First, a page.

Schools have been closed for over 2 months. After the president announced that the schools and churches would remain closed until at least 20 July, the Ministry of Education presented a plan that would see schools opening at the beginning of August or the beginning of September, depending upon how the situation develops or deteriorates in the next few months. Due to a lack of access to regular electricity, it has been a challenge to support distance learning initiatives. Some schools have been able to take advantage of whatsapp, google classroom, and other technology to enable them to continue to provide classroom content for their students, but they are very much in the minority.
In Gros Morne, we are launching a series of courses on the radio intended for secondary school students. The Ministry of Education maintains that once the students have returned to school, they will take official state exams after about 50 days of classroom instruction. Somehow during that time they are supposed to absorb, process, and comprehend the content that they were supposed to cover over the course of the more than 100 days of instruction they have missed this academic year between the locked country political debacle and now the coronavirus crisis. The math does not seem to add up, but the schools have to do something to salvage this academic year. Due to lack of electricity, it will be impossible to reach 100% of the students, but for those who are able to tune in this will at least provide a starting point as we start to look toward the future that will at some point involve classroom learning again.
There is a sense of being in a holding pattern that involves suffering no matter what. People are trying to be responsible and take precautions to protect themselves and their families from contracting covid-19. But as they attempt to do this, they do not have much support, if any, from the state or other sources to enable them to provide the basics for their families. Students are suffering as they must sit and home and wait for the education structure to welcome them back to class, and parents are suffering as they must venture out to provide for their families while they know the risk and the lack of medical services if they do get sick. What little they are able to do still equals the current reality of families who are suffering from hunger and lack of resources in the midst of a pandemic.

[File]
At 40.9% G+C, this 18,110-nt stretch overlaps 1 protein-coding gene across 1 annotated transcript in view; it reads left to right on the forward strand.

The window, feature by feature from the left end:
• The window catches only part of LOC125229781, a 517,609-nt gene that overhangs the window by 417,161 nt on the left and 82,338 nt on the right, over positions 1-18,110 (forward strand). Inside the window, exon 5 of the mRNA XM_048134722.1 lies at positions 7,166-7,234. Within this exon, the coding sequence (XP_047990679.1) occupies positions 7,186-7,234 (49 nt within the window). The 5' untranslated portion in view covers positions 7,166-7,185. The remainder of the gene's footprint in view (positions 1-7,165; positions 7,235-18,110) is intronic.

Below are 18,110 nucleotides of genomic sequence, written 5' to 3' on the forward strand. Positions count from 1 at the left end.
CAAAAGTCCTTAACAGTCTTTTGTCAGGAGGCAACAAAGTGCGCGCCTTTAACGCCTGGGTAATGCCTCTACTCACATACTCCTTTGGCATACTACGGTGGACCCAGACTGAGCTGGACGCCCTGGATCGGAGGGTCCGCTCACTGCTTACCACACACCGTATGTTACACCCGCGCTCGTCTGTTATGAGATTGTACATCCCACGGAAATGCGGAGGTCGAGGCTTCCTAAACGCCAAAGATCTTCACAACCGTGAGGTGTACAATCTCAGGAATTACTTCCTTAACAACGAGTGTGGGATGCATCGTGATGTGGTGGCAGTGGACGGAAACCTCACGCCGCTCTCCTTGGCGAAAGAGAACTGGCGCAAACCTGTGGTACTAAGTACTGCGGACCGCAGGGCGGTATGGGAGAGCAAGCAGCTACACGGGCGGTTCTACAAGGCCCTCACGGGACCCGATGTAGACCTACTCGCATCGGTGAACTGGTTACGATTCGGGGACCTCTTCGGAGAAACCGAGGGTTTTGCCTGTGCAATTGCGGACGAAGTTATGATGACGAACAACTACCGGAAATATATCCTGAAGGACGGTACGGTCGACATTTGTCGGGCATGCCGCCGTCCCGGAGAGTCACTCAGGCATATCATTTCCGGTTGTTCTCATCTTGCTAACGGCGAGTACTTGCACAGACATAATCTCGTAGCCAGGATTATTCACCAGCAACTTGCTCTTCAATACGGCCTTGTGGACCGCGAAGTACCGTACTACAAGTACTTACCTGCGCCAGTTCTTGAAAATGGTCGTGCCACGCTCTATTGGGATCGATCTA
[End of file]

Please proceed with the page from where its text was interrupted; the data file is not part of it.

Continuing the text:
In order for nonviolence to work, your opponent must have a conscience. The United States has none. Stokely Carmichael
Last week the United States government deported 150 people to India, among them were 76 people from Haryana State. Upon arrival 22 of those people tested positive for COVID-19. On Tuesday of this week, the United States deported 30 people to Haiti. Eight of those people tested positive while in detention in the U.S. in late April or early May. None of them had been retested before being put on a flight. As I write now, those deported are being quarantined and retested in Haiti – where access to tests is in short supply.
On Sunday, May 24 Santiago Baten-Oxlaj died after being detained at the Stewart Detention Center in Georgia. He was the third person to die in the last three weeks with COVID-19. Like the other two to die, Oscar López Acosta, and Carlos Ernesto Escobar Mejia, he was facing “criminal removal,” meaning he had committed a crime in the United States, completed a sentence in a U.S. jail or prison for that crime, and was then picked up by ICE to be deported. The “crimes” that led to months-long detention, and ultimately death for these three men, were a conviction for drunk driving, years old drug possession charges, and crossing the border without papers for a second time. Certainly, they had done nothing to warrant a death sentence, which the 25,911 people in detention as of May 23rd are now facing. They should all, I repeat, ALL, be released to shelter in place with family. For those who don’t have family, there are community sponsors lined up to assist. This must be done now. We’re basically out of time.
ICE has tested about 10% of the people in custody – 52% of those tested, 1,392 people as of May 29, have tested positive. Despite months of warning, ICE has done next to nothing to change its procedures. They have provided almost no protective equipment. Indeed, two men working for a private contractor in a Monroe, Louisiana facility, where staff were told not to wear face masks, are now dead. ICE has continued to move people around from facility to facility within the United States. Even those they know have COVID-19. They have continued to deport people – from these facilities, to countries around the world.